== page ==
Tyler has been mentioned in four outlets, with only one neglecting him- Baseball America, again. Fangraphs, mlb.com, John Sickels, and Baseball Prospectus all felt White deserved at least a mention, and in a couple cases, much more than that. Let’s take a look:

First of all, Fangraphs lists Tyler as the #6 prospect in a still-strong Houston Astros system. Their writeup:

All White has done is hit. His 2015 season was no different: he put up a monster year in the regular season before winning the MVP award in the Dominican Winter League. By all accounts, he’s a wretched defender with no base-running value, so it’s a good thing his bat looks like it has impact potential. His size and poor defense, along with his status as a former 33rd-round pick, have kept him away from the big-league batter’s box. This is the year when that changes.

He has an excellent hand path and good use of his lower half at the plate. He gets a little big with his stride and loses the ground with his back foot a tick early, but his hip drive is quick and direct. Though his power is more of the doubles variety, he has an above-average power ceiling with the potential for low double-digit homer totals and a bunch of two-baggers. White has gotten on base at over a .400 clip as a professional, and he has the contact skills to avoid strikeouts against major league pitching, with the power to pressure pitchers into being careful with their location. While it’s foolish to expect the same production in the majors, it’s equally foolish to use his defensive issues to write off his potential as an impact hitter.

I get why a player like White has to perform at such a high level before getting a chance in the big leagues, but his defensive liabilities can only hold down his total value so much. He is absolutely a big-league hitter. Even with his defense leaving him a DH in essence, he has the bat to provide value wherever they decide to play him. For offensive production like his should be, the Astros will find a way to get him into the lineup.

Next up: mlb.com has Tyler at #13 in Houston:

After totaling 44 extra-base hits in his first three years at Western Carolina, White broke out as a senior in 2013 with 43 versus just 26 strikeouts, numbers that caught the eye of Houston’s analytics department. Area scout Tim Bittner liked his hitting ability, so the club invested a 33rd-round pick and a $1,000 bonus in White. He hit .311/.422/.489 in his first three pro seasons, finishing 2015 in Triple-A before winning the Dominican Winter League MVP award and topping the circuit in homers (seven), walks (32), on-base percentage (.421) and slugging (.494).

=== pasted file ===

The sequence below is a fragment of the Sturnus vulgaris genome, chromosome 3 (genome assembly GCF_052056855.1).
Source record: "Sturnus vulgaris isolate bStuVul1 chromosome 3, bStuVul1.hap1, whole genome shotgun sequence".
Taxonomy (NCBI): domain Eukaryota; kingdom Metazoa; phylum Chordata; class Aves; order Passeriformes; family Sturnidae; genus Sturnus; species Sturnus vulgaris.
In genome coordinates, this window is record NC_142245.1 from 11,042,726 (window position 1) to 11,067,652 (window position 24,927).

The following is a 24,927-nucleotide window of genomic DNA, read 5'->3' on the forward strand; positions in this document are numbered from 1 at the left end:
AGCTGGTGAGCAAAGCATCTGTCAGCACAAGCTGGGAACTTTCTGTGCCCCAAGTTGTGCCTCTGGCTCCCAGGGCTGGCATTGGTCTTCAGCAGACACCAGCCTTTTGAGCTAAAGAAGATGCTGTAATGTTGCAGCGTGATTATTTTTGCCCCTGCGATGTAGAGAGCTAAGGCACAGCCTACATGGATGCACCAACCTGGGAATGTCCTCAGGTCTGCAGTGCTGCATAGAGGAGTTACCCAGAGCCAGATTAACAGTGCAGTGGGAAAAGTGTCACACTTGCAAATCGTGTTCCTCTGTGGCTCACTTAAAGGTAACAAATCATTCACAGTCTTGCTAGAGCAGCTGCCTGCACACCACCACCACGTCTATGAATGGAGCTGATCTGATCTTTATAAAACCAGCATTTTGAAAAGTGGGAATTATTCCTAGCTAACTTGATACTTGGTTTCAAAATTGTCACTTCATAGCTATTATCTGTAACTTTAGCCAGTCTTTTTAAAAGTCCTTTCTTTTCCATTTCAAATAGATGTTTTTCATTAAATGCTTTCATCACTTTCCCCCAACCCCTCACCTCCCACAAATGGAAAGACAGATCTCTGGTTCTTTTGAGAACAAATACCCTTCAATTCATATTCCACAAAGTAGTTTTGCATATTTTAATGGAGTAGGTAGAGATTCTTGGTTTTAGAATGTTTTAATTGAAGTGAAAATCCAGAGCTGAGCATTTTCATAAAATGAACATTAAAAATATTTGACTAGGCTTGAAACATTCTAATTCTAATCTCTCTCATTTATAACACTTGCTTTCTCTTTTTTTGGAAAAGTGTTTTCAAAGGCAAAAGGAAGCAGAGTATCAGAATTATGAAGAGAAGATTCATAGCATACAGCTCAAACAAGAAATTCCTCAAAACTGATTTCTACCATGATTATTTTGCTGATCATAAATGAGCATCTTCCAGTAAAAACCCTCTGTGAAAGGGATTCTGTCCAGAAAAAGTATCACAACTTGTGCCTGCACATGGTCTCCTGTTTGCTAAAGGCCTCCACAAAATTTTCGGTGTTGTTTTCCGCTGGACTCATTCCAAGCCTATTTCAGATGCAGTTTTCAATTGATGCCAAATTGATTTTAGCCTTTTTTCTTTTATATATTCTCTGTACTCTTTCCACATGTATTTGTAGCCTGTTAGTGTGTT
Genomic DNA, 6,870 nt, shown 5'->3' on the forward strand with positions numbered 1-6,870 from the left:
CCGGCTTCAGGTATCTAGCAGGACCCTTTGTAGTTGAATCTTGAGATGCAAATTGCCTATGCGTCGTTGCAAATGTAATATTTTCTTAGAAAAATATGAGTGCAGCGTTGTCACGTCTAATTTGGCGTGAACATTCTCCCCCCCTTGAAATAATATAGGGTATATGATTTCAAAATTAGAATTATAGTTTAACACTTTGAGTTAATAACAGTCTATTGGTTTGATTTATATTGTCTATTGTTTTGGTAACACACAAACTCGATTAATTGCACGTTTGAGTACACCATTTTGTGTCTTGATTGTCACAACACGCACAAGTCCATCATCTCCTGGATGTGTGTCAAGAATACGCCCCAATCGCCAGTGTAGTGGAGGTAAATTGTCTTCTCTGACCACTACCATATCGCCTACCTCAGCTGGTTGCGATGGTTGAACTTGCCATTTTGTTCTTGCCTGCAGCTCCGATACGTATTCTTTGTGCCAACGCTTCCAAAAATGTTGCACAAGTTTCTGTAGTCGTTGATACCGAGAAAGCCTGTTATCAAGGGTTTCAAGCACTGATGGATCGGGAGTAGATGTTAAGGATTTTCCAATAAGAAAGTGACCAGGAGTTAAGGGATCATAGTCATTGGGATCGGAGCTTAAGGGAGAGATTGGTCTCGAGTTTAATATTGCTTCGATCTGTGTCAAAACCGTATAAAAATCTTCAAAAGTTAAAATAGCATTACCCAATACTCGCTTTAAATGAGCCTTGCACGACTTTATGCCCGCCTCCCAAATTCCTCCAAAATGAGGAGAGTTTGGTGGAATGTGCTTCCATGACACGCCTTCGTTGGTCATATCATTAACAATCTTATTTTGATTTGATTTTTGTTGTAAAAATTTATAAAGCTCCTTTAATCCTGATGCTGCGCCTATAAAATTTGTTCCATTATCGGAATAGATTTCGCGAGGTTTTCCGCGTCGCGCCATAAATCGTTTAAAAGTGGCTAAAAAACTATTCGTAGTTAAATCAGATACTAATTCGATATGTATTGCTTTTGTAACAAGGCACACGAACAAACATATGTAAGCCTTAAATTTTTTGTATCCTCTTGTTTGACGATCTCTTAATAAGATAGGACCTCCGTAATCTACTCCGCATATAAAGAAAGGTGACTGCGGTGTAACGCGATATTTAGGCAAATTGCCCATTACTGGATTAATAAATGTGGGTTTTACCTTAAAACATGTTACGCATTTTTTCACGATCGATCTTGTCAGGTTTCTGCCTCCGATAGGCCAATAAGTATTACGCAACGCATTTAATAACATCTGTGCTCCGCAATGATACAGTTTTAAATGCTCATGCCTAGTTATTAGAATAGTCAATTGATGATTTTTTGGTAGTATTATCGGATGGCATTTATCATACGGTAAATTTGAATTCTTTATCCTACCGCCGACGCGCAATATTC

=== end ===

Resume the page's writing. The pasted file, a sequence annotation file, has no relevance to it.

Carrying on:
He’s already 25 and may not have a strong prospect pedigree, but White’s hitting ability is very real. He excels at controlling the strike zone and barreling balls. He has some strength and raw power, but his compact right-handed stroke is more geared for line drives and his ceiling might be 15 homers.

White has played primarily at third base as a pro, but he lacks the athleticism, quickness and arm strength to play there in the big leagues. His main college position was first base, and he could get at-bats there or at DH in Houston this year. He’s an all-bat guy — but it’s a very intriguing bat.

John Sickels has him at #14:

Older prospect with bad body (5-11, 225) but he can really hit and this is not a fluke, exceptional feel for the strike zone with solid average power. Main problem is finding a place to play him. Ron Coomer with more walks.

Baseball Prospectus lists him as “just interesting:”

The Astros took White in the 33rd round of the 2013 draft and gave him $1,000 as a senior sign out of Western Carolina. He’s now one of the best corner infield prospects in the system. Baseball is neat. White’s approach at the plate is outstanding, and even though he doesn’t have the prototypical power you see from a corner infielder, he can drive the ball into the gap and maybe give you 15-homer seasons at his peak. He’s not a good defender and there’s very little athleticism, but you could see him become a quality bench bat who gives lefty hurlers fits.

“Hitting ability is very real.” “All White has done is hit.” “Baseball is neat.” “Absolutely a big league hitter.” Sounds pretty positive to me!